The other day I was sitting in traffic, a drizzling, chilly morning in rush hour traffic. Everyone with their own agenda, their own problems; but as I sat there, a truck pulled up beside another pickup that was laden with furniture. A guy got out of the passenger side, walked around to the back of the loaded pickup and grabbed a part of the plastic that was covering the load but had blown loose. He quickly tucked the plastic back over the load and re-secured it. Then he ran and jumped back into the truck, waved to the startled driver of the pickup and drove off. I sat there for a moment, smiling.
We’ve all heard the buzzword, “random acts of kindness,” and we may even try to show kindness to others. But how do we as parents instill those values in our children? It is a self centered, materialistic world that we live in and teaching our children to step beyond that is not small task. However, it is possible to teach our kids these good values and it starts with giving them a role model. Children learn what they live, so if they live with you doing random acts of kindness, they are fairly certain to follow.
A random act of kindness does not have to be a major production. Kindness comes in many different shapes and sizes – and it is free. Teach your kids by doing, but also plan some actions with your child. Talk about nice things that you can do for others. Try some of these “random acts of kindness” with your teen.
At the Market
- When you are in the checkout line as see someone with a full cart, help them unload it.
- At the self check-out lines (that can be so frustrating!) if you see someone struggling with the system, step up and help them out.
- If you see someone trying to get something on a shelf that is out of reach and you are tall enough to reach it, get it for them.
- When you are in the parking lot and see someone putting their groceries in their car, offer to help.
- Let someone go ahead of you in the checkout line.
On the Street
- Hold the door for someone.
- Smile at people and say “good morning” or “hello.”
- Compliment a stranger, especially if they seem as if they are having a bad day.
- When leaving a pay parking garage, pay for the person behind you when you pay for yourself.
Other Acts of Kindness
- When you meet someone, learn their name and one personal thing about them (a college professor taught me this and is is amazing the impact it has on people).
- When you have good service somewhere, write a letter to the company and that person’s manager, telling them about their outstanding employee.
- Stop negative comments by changing the subject when someone starts talking in a negative, bad way.
- If you wash your clothes at a laundromat and someone has left their laundry in the dryer that you want to use, instead of just taking their clothes out and dumping them in the basket, fold them neatly.
- Tape the exact change that is needed for a soda on a soda machine. If you like, add a note, “This one’s on me!”
- Listen to someone who needs to talk. Just listen to them.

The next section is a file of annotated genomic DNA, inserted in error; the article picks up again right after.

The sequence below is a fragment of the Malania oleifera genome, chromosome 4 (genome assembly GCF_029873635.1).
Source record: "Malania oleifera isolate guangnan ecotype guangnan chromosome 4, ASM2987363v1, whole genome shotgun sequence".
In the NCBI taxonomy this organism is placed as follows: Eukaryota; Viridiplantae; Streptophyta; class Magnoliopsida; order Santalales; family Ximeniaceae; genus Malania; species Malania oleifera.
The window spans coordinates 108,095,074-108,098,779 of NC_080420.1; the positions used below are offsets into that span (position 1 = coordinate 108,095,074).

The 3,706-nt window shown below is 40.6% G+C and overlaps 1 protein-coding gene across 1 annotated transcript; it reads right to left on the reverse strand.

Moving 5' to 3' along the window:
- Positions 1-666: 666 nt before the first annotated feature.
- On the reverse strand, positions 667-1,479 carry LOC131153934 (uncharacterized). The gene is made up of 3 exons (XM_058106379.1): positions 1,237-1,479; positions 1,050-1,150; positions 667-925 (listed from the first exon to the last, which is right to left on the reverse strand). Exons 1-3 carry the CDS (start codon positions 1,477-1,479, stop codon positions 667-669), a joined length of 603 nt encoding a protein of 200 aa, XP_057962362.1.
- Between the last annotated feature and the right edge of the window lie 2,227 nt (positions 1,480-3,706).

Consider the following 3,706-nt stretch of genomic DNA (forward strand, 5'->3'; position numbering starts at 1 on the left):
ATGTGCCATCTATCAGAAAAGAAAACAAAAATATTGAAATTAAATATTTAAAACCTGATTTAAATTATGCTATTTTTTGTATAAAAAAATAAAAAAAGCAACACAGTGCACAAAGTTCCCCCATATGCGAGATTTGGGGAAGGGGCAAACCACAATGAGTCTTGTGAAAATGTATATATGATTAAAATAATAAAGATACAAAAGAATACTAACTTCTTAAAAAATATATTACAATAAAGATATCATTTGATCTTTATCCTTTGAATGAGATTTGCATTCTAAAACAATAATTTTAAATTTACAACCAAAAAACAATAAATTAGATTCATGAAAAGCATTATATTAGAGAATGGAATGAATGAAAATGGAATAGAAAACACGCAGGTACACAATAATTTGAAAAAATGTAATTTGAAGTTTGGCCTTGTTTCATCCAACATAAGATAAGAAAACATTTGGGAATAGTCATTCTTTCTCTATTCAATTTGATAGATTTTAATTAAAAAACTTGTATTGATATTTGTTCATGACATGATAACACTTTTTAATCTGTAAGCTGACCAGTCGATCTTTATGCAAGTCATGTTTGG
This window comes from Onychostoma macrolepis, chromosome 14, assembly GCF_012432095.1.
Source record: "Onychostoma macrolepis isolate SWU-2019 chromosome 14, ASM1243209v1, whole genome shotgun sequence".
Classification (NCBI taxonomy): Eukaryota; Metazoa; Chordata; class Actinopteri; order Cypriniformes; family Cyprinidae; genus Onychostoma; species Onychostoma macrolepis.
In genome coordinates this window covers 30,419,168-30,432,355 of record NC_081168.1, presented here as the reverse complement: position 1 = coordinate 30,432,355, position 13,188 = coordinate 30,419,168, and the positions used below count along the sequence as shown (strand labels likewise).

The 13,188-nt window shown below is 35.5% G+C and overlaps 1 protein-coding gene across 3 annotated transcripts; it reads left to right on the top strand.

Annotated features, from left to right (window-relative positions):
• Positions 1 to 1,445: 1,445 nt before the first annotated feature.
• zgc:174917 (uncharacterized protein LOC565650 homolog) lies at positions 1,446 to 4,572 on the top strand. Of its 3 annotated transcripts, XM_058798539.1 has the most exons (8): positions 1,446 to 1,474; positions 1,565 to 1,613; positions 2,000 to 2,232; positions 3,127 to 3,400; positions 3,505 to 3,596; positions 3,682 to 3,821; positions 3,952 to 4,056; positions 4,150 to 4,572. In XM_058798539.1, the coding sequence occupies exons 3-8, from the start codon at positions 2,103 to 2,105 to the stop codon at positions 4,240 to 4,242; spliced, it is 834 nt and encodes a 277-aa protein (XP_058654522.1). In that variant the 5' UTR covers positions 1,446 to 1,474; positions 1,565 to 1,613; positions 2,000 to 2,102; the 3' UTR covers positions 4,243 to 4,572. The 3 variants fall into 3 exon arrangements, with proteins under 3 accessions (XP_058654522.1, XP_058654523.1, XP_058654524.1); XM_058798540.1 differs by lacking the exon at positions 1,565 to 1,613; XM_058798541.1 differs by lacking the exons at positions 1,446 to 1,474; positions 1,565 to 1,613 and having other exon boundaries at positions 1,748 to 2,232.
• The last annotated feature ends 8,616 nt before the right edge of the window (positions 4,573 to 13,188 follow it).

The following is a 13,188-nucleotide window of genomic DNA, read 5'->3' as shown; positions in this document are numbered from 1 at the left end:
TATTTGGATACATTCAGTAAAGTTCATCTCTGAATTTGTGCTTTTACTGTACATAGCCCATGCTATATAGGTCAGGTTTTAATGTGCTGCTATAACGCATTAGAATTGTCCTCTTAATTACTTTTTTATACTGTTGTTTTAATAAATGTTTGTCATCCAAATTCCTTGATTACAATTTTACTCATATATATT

- Leave an inspirational book in a place where you know it will be found (in a park, on the bus, etc.). You can even leave a note telling the reader you hope they enjoy the book and to pass it on to someone else when they are finished.
- Do something nice for someone when they are ill like wash their dishes, cook a meal or tidy up their house.
- Bake cookies and take them to someone who is homebound.
- Locate a family that is struggling financially and buy each member several small gifts then have it delivered while you remain anonymous.
- Volunteer at a soup kitchen.
- Read to children.
- Help out at a shelter for homeless people, battered women or runaways.
- Visit a retirement home.
- Volunteer at a hospital, children’s ward or clinic.
Use Your Words
- Write a letter, or for younger kids, help them write a letter to someone, telling them how much you appreciate them.
- Write a letter to a friend, classmate or co-worker, highlighting their strengths.
- Play “10 Good Things.” Say ten good things about someone.
- Remember that words are powerful. Say something to someone that you know they want to hear – or need to hear.
- Tell someone that they are special.
- Tell someone that you love them.
Where to Find More Acts of Kindness Ideas
This site has several lists and tons of ideas for kind things you can do for others.
Lots of inspiring ideas on this site. You can also share your acts of kindness and read what others are doing.
Find out what people really want to hear and just how powerful your words can be. You can also leave your own comments or story.
30 great ideas for doing kind things for others.
Lots of good, interesting ideas for doing random acts of kindness.
Interesting site that talks about Random Acts of Kindness Week as well as gives ideas for doing kind acts.
Sit down with your child and make a plan together. Brainstorm and think of different ways that you can be kind to others. Work together and make random acts of kindness a family objective. If your kids are living these values, they will learn them and carry them on as they grow older.
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